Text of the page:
Chris also said the reason their attack had caught so much attention was that the picture was ‘very striking’, depicting ‘two white women who were tidily packaged into sympathetic victims’.

When the interviewer brought up that Boris Johnson seemed to be the most likely person to be the next Prime Minister, and referenced comments he had made in 2001 comparing homosexual marriage to ‘bestiality’, Chris said that the Tory frontrunner was not ‘fit to lead anything, much less the United Kingdom’.

A clip from the interview can be seen here; the photos in the Daily Mail show one of the women wearing some sort of anti-fascist t-shirt.

So here’s what I think happened. These two women are political activists, steeped in third-wave feminism and high on the fumes of the extremely dangerous narrative that women can go head-to-head with men and come out on top. They were on this bus when they encountered a bunch of feral thugs of the sort who plague British cities but remain untouchable thanks to the efforts of the same lefty do-gooders who encourage open displays of homosexual affection. These gangs roam the streets and public transport actively seeking trouble and an excuse for violence, and don’t target gay women any more than straight men. Every man who’s grown up in the UK has at least one story of a confrontation with a group of young men itching for a fight, and they learn to avoid these situations like the plague. I went to university in Manchester and students there soon learned when to cross the street, not make eye-contact, get off the bus, or stand near the driver. What you never, ever do is engage with these thugs.

I expect these women, being foreign, didn’t sense the danger. Maybe they believed Sadiq Khan’s tweets about London being a welcoming utopia where diversity is celebrated by all? So when these thugs first noticed them instead of getting up and leaving or moving closer to other passengers, they engaged, perhaps with some sassy feminist boilerplate while thinking feral British youths have some sort of code about smacking women around. Big mistake.

Of course, the blame lies wholly with the thugs and those who defend them, and it is disgraceful that two women should have to move seats or leave a bus because of violence and intimidation. Frankly, these people should be drowned in the Thames. However, some common sense would not have gone amiss. Unfortunately, modern feminism says women should not act sensibly and take basic precautions because bad men ought not to exist. And the fact they’ve been rather silent on exactly who attacked them, and followed it up with a stupid interview where they’ve leveraged their ordeal to make lame political points, shows they’ve not learned their lesson and likely never will. I’m reminded somewhat of this story:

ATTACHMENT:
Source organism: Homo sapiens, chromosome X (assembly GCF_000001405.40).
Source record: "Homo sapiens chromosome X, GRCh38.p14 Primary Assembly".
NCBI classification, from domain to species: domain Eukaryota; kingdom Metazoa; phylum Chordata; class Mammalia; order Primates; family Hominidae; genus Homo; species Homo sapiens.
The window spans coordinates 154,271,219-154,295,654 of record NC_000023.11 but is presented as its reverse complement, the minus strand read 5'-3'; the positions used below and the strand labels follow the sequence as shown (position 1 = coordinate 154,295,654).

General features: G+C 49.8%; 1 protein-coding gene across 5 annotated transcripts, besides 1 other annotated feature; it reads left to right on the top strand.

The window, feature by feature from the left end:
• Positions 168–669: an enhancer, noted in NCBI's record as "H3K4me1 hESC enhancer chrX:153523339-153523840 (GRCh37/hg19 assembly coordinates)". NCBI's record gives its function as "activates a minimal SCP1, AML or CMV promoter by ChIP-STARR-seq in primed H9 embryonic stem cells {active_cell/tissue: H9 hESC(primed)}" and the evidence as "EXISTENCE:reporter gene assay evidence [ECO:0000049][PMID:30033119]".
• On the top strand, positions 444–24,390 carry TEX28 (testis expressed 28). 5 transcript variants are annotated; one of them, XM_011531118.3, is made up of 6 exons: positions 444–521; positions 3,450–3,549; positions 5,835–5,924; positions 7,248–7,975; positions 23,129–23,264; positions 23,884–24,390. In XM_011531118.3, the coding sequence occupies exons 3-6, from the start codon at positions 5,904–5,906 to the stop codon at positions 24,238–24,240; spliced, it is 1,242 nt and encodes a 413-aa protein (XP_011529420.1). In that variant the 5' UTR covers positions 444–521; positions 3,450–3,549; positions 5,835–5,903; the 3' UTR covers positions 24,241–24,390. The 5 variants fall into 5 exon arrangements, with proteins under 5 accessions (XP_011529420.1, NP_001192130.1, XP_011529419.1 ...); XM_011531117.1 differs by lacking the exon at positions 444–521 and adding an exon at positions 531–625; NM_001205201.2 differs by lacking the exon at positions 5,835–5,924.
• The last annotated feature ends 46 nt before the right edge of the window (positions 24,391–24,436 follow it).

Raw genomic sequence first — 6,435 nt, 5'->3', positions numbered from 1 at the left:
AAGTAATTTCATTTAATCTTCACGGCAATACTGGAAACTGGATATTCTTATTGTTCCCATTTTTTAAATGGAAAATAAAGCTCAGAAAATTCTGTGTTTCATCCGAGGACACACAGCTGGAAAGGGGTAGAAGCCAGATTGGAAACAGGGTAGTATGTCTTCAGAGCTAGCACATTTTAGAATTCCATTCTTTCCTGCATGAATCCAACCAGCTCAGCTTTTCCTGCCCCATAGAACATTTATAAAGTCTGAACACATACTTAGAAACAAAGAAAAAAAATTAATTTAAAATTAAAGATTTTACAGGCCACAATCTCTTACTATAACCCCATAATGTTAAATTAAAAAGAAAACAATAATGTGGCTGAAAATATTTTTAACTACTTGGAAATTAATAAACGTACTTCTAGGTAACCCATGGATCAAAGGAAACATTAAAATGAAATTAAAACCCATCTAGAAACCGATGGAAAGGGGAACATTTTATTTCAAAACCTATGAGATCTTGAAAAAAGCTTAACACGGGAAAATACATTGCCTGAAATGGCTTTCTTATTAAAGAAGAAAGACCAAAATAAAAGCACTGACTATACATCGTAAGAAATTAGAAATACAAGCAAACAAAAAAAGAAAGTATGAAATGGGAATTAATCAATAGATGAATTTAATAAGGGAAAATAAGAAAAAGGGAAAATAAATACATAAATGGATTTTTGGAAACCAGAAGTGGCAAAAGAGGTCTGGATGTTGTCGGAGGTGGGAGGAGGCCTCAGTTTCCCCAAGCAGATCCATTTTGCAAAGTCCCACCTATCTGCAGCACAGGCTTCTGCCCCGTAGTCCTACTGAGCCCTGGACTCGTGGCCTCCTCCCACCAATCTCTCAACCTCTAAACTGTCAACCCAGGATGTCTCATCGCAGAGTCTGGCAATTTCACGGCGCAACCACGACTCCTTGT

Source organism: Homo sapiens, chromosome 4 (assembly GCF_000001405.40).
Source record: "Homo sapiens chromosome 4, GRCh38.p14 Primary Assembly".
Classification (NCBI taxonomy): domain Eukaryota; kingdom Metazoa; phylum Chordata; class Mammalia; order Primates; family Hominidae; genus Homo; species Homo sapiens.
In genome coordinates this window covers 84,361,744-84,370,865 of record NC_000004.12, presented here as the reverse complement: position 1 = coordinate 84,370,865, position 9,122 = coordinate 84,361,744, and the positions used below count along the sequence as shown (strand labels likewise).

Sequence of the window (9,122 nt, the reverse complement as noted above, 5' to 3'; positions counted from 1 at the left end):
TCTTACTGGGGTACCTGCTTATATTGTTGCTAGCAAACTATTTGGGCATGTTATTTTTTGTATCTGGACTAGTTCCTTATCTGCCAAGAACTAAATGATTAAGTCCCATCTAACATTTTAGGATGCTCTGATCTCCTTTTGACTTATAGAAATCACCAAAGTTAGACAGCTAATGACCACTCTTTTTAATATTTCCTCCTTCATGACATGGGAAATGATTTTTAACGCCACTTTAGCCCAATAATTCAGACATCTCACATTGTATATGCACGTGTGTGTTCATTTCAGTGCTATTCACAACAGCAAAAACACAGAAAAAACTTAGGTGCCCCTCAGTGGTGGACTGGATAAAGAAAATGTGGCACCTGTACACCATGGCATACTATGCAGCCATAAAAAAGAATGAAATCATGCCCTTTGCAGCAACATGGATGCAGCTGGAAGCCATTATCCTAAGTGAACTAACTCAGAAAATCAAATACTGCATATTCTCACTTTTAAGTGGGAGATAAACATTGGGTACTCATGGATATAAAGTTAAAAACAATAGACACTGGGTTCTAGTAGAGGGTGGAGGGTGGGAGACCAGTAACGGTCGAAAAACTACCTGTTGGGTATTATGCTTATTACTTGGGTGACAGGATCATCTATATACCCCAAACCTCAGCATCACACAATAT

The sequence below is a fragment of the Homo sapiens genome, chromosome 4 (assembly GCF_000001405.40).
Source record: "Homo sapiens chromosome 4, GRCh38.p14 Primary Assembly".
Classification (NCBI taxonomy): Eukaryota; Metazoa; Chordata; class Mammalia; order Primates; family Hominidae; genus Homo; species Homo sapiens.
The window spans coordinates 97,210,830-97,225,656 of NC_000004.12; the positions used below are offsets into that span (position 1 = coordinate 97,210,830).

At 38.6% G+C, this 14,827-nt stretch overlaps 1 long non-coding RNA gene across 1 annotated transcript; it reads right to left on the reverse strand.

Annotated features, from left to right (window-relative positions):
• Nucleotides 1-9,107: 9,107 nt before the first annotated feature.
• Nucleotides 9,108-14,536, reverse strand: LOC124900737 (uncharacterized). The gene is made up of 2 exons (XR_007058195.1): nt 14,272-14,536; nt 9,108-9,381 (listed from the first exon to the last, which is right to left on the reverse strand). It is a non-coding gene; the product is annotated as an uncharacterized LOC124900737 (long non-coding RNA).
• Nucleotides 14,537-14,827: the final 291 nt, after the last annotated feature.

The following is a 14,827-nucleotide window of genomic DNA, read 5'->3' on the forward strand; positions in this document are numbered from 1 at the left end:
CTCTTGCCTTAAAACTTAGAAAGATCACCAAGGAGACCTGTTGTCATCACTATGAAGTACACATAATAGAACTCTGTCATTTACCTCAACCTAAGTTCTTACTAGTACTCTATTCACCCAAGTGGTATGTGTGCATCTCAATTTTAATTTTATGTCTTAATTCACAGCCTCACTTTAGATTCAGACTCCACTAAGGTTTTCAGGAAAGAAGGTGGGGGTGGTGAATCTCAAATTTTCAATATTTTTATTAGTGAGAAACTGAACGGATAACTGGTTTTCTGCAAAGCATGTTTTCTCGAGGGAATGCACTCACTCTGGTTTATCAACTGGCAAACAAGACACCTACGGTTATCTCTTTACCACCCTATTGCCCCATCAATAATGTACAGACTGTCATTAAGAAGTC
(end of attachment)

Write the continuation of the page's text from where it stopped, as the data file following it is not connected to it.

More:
A left-wing German politician who was raped by three migrant men in January in the city of Mannheim has admitted that she lied about their nationalities and falsely claimed they had spoken German because she was afraid of encouraging racism.

Having believed they can legislate their way to utopia, progressives are unable to navigate the world they’ve built for themselves.

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Pride Hailing App

In April last year I wrote a post about Uber hiring Bo Young Lee, an Asian lady who started her professional life as an Accenture consultant and thereafter spent 15 years working in diversity-related positions, in the new role of Chief Diversity & Inclusion Officer. I suspect she’s had a strong hand in this:

As an asexual, Vietnamese-American, Heather is a force to be reckoned with on and off the road. When she’s not driving, Heather spends her time pursuing an acting career with the interest in bringing stories of powerful women to light.

I think this Twitter user puts it best:

There’s a whole page of this stuff, with each employee carefully placed in their little sexual identity box in front of the corresponding flag (it seems this heads-up and subsequent post came just in the nick of time).

Simply by sharing her story with us, Heather is already inspiring others. “I think I’ve always identified as asexual. Even when I was little. Because my crushes on people are usually aesthetic attraction, attraction to people’s personality, kindness or intelligence. But never sexual,” Heather said.

Uber’s Diversity & Inclusion department have handpicked Heather for special mention because she’s discovered this thing called friendship.

Whether about her race or sexuality, Heather makes an effort to change the way we communicate. “I think we could alter the language we use in our conversations with others. Ask people questions in a way that doesn’t imply something.” With her family and friends by her side, Heather’s unique view is empowering so many others.